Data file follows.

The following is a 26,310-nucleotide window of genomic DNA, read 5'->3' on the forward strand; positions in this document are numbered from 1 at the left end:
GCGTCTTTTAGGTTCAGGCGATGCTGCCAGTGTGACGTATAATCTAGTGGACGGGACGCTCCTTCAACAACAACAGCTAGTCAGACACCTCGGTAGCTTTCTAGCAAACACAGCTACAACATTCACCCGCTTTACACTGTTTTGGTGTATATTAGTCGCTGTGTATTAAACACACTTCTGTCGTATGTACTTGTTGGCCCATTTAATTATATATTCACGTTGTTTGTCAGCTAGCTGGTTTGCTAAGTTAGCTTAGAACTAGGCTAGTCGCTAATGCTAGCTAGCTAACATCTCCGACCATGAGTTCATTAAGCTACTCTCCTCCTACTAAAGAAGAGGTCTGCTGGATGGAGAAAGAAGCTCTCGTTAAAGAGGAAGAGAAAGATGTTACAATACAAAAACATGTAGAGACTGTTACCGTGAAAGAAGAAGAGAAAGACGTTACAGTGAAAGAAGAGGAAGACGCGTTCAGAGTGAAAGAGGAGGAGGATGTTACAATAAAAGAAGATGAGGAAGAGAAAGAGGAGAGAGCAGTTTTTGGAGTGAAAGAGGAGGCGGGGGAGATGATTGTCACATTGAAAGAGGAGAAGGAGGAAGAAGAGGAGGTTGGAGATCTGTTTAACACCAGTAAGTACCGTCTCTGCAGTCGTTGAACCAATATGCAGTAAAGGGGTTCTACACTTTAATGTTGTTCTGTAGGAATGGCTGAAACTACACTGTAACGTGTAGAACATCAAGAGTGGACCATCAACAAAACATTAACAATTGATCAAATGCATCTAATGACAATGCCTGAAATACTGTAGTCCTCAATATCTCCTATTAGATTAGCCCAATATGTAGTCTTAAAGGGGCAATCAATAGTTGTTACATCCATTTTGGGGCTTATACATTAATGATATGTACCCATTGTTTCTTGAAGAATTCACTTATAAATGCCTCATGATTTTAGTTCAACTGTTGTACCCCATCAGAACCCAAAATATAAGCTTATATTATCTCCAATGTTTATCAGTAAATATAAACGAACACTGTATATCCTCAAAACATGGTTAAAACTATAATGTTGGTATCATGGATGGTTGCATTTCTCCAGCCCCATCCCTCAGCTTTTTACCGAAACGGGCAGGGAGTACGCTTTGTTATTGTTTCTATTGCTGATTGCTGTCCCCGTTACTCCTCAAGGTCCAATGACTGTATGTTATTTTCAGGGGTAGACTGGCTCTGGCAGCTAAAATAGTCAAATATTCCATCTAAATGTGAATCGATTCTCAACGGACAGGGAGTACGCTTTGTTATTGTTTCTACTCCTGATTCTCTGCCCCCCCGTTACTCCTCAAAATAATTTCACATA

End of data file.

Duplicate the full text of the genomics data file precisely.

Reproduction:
The following is a 26,310-nucleotide window of genomic DNA, read 5'->3' on the forward strand; positions in this document are numbered from 1 at the left end:
GCGTCTTTTAGGTTCAGGCGATGCTGCCAGTGTGACGTATAATCTAGTGGACGGGACGCTCCTTCAACAACAACAGCTAGTCAGACACCTCGGTAGCTTTCTAGCAAACACAGCTACAACATTCACCCGCTTTACACTGTTTTGGTGTATATTAGTCGCTGTGTATTAAACACACTTCTGTCGTATGTACTTGTTGGCCCATTTAATTATATATTCACGTTGTTTGTCAGCTAGCTGGTTTGCTAAGTTAGCTTAGAACTAGGCTAGTCGCTAATGCTAGCTAGCTAACATCTCCGACCATGAGTTCATTAAGCTACTCTCCTCCTACTAAAGAAGAGGTCTGCTGGATGGAGAAAGAAGCTCTCGTTAAAGAGGAAGAGAAAGATGTTACAATACAAAAACATGTAGAGACTGTTACCGTGAAAGAAGAAGAGAAAGACGTTACAGTGAAAGAAGAGGAAGACGCGTTCAGAGTGAAAGAGGAGGAGGATGTTACAATAAAAGAAGATGAGGAAGAGAAAGAGGAGAGAGCAGTTTTTGGAGTGAAAGAGGAGGCGGGGGAGATGATTGTCACATTGAAAGAGGAGAAGGAGGAAGAAGAGGAGGTTGGAGATCTGTTTAACACCAGTAAGTACCGTCTCTGCAGTCGTTGAACCAATATGCAGTAAAGGGGTTCTACACTTTAATGTTGTTCTGTAGGAATGGCTGAAACTACACTGTAACGTGTAGAACATCAAGAGTGGACCATCAACAAAACATTAACAATTGATCAAATGCATCTAATGACAATGCCTGAAATACTGTAGTCCTCAATATCTCCTATTAGATTAGCCCAATATGTAGTCTTAAAGGGGCAATCAATAGTTGTTACATCCATTTTGGGGCTTATACATTAATGATATGTACCCATTGTTTCTTGAAGAATTCACTTATAAATGCCTCATGATTTTAGTTCAACTGTTGTACCCCATCAGAACCCAAAATATAAGCTTATATTATCTCCAATGTTTATCAGTAAATATAAACGAACACTGTATATCCTCAAAACATGGTTAAAACTATAATGTTGGTATCATGGATGGTTGCATTTCTCCAGCCCCATCCCTCAGCTTTTTACCGAAACGGGCAGGGAGTACGCTTTGTTATTGTTTCTATTGCTGATTGCTGTCCCCGTTACTCCTCAAGGTCCAATGACTGTATGTTATTTTCAGGGGTAGACTGGCTCTGGCAGCTAAAATAGTCAAATATTCCATCTAAATGTGAATCGATTCTCAACGGACAGGGAGTACGCTTTGTTATTGTTTCTACTCCTGATTCTCTGCCCCCCCGTTACTCCTCAAAATAATTTCACATA